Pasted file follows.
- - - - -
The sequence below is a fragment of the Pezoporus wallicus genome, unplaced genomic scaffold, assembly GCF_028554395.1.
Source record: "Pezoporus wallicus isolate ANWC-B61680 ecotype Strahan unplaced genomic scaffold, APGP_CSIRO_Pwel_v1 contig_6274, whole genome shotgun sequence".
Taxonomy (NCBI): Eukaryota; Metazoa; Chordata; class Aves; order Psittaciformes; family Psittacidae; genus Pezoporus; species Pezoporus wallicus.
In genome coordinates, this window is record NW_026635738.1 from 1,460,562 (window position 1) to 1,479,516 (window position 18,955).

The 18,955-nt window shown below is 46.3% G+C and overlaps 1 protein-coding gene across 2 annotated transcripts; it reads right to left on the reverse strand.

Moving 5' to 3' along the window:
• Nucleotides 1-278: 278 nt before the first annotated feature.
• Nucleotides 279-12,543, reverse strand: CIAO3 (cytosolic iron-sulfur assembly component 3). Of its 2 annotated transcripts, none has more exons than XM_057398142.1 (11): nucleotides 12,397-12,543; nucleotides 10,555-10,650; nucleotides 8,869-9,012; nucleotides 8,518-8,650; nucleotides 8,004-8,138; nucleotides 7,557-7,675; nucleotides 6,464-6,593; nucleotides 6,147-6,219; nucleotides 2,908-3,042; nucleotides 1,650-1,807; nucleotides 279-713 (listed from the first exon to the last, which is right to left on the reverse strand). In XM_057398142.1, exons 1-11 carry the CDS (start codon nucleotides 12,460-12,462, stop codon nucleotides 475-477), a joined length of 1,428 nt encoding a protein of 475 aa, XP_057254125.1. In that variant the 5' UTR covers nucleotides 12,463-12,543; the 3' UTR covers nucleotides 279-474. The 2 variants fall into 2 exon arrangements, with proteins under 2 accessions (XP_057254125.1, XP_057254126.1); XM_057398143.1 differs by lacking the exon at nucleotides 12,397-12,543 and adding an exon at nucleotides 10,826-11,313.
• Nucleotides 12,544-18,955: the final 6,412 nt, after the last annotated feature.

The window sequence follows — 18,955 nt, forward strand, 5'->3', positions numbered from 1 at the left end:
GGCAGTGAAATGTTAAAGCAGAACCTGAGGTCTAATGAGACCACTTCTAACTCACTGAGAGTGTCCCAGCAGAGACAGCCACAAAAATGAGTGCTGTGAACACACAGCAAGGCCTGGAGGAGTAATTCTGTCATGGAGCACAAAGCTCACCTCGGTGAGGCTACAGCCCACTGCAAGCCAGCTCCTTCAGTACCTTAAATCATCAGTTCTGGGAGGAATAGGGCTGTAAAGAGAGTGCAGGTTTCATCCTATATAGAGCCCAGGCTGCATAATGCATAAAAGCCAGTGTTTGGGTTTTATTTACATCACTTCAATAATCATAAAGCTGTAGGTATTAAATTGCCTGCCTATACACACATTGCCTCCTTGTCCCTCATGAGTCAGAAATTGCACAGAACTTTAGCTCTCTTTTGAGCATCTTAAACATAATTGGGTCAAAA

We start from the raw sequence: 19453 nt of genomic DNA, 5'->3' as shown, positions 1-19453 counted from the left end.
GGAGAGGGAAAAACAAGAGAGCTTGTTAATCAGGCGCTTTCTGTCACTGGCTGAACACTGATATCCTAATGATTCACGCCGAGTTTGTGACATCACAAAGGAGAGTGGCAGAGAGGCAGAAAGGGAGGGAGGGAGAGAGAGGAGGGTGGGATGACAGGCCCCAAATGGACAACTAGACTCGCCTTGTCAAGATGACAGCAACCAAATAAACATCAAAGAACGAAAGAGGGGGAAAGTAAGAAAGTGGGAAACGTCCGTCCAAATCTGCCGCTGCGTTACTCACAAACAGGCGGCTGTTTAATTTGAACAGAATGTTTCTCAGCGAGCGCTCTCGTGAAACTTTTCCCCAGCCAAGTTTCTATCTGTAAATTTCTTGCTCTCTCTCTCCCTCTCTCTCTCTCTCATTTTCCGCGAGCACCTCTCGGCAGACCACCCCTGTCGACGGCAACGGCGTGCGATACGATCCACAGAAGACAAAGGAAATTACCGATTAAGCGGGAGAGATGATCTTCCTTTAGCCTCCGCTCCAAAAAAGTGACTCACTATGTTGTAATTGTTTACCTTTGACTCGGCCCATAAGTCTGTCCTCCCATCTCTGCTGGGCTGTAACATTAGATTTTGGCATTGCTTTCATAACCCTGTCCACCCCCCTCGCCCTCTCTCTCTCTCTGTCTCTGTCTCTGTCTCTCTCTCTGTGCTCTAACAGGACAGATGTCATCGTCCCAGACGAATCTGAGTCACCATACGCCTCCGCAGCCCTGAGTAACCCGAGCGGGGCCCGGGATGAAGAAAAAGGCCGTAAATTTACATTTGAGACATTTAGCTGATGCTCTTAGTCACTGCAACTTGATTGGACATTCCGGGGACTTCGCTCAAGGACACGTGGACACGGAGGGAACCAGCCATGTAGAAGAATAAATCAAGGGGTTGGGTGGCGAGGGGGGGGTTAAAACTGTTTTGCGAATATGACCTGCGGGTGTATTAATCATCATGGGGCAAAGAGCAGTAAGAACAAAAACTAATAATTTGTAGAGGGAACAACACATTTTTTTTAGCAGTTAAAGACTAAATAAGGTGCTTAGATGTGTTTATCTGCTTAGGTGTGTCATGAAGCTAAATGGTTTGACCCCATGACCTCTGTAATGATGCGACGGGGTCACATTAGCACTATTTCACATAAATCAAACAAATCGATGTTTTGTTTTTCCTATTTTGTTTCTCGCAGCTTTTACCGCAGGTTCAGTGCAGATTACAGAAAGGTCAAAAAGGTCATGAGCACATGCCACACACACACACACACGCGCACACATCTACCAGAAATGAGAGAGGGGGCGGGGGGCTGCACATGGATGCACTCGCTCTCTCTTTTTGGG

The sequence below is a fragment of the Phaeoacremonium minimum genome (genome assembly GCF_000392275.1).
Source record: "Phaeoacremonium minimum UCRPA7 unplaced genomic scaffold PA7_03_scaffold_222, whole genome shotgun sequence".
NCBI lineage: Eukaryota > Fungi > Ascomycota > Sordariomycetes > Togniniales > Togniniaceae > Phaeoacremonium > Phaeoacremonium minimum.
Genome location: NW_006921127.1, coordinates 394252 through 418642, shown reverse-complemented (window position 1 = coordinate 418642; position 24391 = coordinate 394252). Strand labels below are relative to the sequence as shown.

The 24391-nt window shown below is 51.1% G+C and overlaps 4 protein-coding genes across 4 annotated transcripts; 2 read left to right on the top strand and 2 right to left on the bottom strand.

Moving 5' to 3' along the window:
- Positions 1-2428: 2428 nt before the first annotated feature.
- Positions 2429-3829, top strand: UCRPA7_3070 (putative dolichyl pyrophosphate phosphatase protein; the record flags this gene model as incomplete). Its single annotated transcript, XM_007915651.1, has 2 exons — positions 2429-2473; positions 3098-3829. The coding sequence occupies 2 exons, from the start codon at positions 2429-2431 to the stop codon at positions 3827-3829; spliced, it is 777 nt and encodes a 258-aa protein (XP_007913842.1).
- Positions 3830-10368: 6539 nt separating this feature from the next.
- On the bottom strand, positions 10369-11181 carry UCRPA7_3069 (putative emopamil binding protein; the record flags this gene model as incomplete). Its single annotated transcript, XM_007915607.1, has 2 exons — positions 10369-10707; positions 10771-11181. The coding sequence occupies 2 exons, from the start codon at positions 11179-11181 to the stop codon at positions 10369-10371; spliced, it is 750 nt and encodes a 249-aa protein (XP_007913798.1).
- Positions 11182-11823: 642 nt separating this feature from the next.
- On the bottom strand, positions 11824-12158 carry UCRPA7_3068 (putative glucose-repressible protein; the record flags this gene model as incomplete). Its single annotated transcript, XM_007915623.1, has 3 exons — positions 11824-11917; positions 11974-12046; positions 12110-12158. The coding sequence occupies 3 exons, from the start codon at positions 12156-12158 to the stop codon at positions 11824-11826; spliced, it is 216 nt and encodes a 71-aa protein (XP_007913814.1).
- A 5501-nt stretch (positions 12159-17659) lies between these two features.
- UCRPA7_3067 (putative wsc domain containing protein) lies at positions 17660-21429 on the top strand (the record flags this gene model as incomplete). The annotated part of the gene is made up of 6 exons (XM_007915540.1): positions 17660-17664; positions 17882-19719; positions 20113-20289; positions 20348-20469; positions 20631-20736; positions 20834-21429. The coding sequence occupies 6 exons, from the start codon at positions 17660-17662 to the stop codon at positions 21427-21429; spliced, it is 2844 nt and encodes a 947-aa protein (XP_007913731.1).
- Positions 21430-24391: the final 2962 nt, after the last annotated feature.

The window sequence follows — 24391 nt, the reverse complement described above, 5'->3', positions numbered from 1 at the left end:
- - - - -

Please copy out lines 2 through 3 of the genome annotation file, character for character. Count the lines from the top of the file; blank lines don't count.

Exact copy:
Source record: "Pezoporus wallicus isolate ANWC-B61680 ecotype Strahan unplaced genomic scaffold, APGP_CSIRO_Pwel_v1 contig_6274, whole genome shotgun sequence".
Taxonomy (NCBI): Eukaryota; Metazoa; Chordata; class Aves; order Psittaciformes; family Psittacidae; genus Pezoporus; species Pezoporus wallicus.